let path = request.uri().clone().to_string();
            let method = request.method().clone().to_string();
            let mut lock = cloned_enforcer.write().await;
            let option_vals = request
                .map(|x| x.to_owned());
            if let Some(vals) = option_vals {
                match lock.enforce_mut(vec![vals.subject.clone(), path, method]) {
                    Ok(true) => {
                        let response: Response<BoxBody> =
                    Ok(false) => {
                    Err(_) => {
            } else {

With this in place, the library is complete and let us see how it works in an Axum service.


For this example, we will see how to implement Casbin RESTful model. The example is provided here

The [request_definition] specifies the format of properties that are extracted from the request to check for authorisation.

  1. sub -> Subject which can be email, username, etc
  2. obj -> Object - In this context, it is the request path /data/123
  3. act -> Action - In this context, it is GET | POST, etc...

The [policy_definition] specifies the format of properties by which the multiple rules/policies are added. You can have more than 1 policy definition.

The [policy_effect] is the definition of the policy effect. It defines whether the access request should be approved if multiple policy rules match the request. For example, one rule permits and the other denies.

The [matchers] is the definition for policy matchers. The matchers are expressions. It defines how the policy rules are evaluated against the request.

r = sub, obj, act

p = sub, obj, act

e = some(where (p.eft == allow))

m = r.sub == p.sub && keyMatch(r.obj, p.obj) && regexMatch(r.act, p.act)
  • Casbin policies

The policy file can be static or dynamically stored in DBs as well. In this example, we will have a static policy.csv file which follows the policy_definition structure mentioned above.

p,, *, POST
p,, /, GET

We have defined two policies of type p

  1. Subject = , Obj = *, Action = POST -> This means the subject is allowed to perform any POST operation

  2. Subject = , Obj = /, Action = GET -> This means the subject is allowed to perform only GET operation on the / path.

If the rule matches don't allow, then the request Is forbidden.

The below file contains the logic of signing and verifying the JWT token which contains the information of user email ( Subject ), and expiry information of the token. We implement the FromRequest trait of the Axum framework so that we can inject the decoded claims information into the request from the token sent from the client in the Authorisation header.

use axum::extract::{FromRequest, RequestParts, TypedHeader};

use axum::headers::{authorization::Bearer, Authorization};
use axum::response::IntoResponse;
use axum::{http::StatusCode, Json};
use axum_casbin_auth::CasbinAuthClaims;
use chrono::{Duration, Utc};
use jsonwebtoken::{DecodingKey, EncodingKey, Header, Validation};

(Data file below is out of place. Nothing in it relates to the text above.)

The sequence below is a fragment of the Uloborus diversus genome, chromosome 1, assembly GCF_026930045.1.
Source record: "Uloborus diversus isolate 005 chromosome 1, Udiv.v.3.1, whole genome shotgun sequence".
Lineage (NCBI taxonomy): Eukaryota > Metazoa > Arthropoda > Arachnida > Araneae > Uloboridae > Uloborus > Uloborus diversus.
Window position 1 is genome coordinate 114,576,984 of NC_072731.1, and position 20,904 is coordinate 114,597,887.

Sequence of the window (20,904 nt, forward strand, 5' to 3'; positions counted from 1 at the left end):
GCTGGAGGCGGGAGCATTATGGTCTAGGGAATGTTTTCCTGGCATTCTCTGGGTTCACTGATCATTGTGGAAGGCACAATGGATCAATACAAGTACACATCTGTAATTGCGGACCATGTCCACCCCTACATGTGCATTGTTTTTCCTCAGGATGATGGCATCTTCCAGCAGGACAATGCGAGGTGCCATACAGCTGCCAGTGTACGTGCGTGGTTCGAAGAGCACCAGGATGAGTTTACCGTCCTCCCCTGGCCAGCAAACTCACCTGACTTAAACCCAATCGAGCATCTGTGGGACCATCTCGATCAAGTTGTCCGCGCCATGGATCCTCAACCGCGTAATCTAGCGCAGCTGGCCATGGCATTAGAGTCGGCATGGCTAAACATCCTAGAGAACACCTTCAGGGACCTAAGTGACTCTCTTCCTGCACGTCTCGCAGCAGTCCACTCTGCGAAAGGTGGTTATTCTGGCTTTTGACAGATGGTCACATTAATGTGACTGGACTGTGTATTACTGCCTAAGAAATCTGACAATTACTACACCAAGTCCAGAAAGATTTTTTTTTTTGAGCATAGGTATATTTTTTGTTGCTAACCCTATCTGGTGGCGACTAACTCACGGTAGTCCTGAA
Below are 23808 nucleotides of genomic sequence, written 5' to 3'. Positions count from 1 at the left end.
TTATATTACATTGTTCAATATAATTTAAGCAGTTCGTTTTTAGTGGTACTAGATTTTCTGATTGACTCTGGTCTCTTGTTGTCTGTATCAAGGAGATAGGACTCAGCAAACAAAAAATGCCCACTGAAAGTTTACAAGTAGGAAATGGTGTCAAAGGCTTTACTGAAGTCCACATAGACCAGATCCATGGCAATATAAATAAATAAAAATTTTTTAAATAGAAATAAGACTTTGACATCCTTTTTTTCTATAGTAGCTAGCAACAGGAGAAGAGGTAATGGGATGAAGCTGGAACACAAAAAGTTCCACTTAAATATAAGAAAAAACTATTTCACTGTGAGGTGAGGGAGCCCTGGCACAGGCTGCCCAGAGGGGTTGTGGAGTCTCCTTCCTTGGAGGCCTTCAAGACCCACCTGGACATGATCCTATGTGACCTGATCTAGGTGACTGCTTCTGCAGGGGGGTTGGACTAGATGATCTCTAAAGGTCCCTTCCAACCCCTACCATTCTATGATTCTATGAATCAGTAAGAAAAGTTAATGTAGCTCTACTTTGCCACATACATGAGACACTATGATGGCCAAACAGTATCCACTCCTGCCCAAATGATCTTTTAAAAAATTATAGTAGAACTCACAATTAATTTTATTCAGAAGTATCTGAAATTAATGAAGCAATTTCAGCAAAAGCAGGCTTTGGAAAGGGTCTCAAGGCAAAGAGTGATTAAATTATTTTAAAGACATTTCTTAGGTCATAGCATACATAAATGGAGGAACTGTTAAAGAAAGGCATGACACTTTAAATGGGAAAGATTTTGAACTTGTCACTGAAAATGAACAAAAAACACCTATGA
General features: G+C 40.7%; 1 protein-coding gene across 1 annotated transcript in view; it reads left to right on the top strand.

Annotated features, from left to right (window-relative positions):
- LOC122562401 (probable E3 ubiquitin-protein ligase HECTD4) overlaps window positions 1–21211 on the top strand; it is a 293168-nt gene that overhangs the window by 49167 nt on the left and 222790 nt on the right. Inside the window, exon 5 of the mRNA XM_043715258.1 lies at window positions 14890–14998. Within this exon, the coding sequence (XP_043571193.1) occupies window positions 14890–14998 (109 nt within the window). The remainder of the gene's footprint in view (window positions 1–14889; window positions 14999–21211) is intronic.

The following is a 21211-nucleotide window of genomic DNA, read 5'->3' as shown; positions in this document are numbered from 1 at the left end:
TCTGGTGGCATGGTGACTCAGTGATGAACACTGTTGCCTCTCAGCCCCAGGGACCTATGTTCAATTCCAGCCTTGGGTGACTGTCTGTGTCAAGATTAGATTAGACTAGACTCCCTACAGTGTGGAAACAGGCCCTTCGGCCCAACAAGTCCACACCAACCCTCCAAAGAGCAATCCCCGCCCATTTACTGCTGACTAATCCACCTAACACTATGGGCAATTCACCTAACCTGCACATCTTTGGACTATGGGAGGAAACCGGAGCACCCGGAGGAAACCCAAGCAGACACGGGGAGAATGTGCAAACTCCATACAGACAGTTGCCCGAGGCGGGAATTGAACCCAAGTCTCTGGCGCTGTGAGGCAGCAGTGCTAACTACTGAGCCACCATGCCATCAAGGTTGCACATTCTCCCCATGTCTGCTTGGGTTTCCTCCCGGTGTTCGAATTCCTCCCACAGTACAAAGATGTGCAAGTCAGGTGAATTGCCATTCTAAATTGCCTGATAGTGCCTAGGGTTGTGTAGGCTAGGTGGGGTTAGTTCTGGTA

use serde::{Deserialize, Serialize};
use serde_json::json;

pub enum AuthError {

pub type JwtResult<T> = std::result::Result<T, Box<dyn std::error::Error>>;

pub fn sign(email: String) -> JwtResult<String> {

pub fn verify(token: &str) -> JwtResult<Claims> {

#[derive(Debug, Deserialize, Serialize, Clone)]
pub struct Claims {
    pub subject: String,
    pub exp: i64,
    pub iat: i64,

impl Claims {
    pub fn new(email: String) -> Self {
        let iat = Utc::now();
        let exp = iat + Duration::hours(24);
        Self {
            subject: email,
            iat: iat.timestamp(),
            exp: exp.timestamp(),

impl<B> FromRequest<B> for Claims
    B: Send,
    type Rejection = AuthError;

    async fn from_request(req: &mut RequestParts<B>) -> Result<Self, Self::Rejection> {
        let TypedHeader(Authorization(bearer)) =
                .map_err(|e| {
                    println!("{:?}", e);

        let token_data = verify(bearer.token()).map_err(|e| {
            println!("{:?}", e);

impl IntoResponse for AuthError {
    fn into_response(self) -> axum::response::Response {
        let (status, error_message) = match self {
            AuthError::InvalidToken => (StatusCode::BAD_REQUEST, "Invalid token"),
        let body = Json(json!({
            "error": error_message,
        (status, body).into_response()

The snippet below in FromRequest implementation above is the part that is enabling our library middleware logic to work correctly.


Here is a sample server with two routes - / and /protected. I generate two tokens for two subjects - and . In a actual service, the login API will handle this.

use crate::auth::{sign, Claims};
use axum::{
    routing::{get, post},
use axum_casbin_auth::{
    casbin::{CoreApi, Enforcer},
use std::net::SocketAddr;
use std::sync::Arc;
use tokio::sync::RwLock;

mod auth;

async fn root() -> &'static str {
    "Hello, World!"

async fn protected() -> &'static str {
    "I AM PROTECTED! Only Authorised subjects can come here.
    If you get this response, then it means you are already authorised"

async fn main() -> Result<(), Box<dyn std::error::Error>> {
    let normal_user_token = sign(String::from("")).unwrap();
    let admin_user_token = sign(String::from("")).unwrap();

    println!("Admin token: {}", admin_user_token);
    println!("Normal user token: {}", normal_user_token);

    let e = Enforcer::new("casbin/model.conf", "casbin/policy.csv").await?;
    let casbin_auth_enforcer = Arc::new(RwLock::new(e));

    let app = Router::new()
        .route("/", get(root))
        .route("/protected", post(protected))

    let addr = SocketAddr::from(([0, 0, 0, 0], 8080));

You can run the example service and it will start a server in localhost port 8080

cargo run --bin restful
  • Admin token making a POST call to /protected route - Allowed


  • User token making a POST call to /protected route - Denied


  • User token making a GET call to / route - Allowed



We have successfully implemented a RESTful authorisation using axum-casbin-auth middleware library. This just scratches the surface of what is possible and hope you had fun as much as I had while learning and developing this library. I am open to any suggestions or comments or a random hi ๐Ÿ‘‹๐Ÿป. If you like this post and wanted to support me, you can do so by buying me a โ˜•๏ธ here.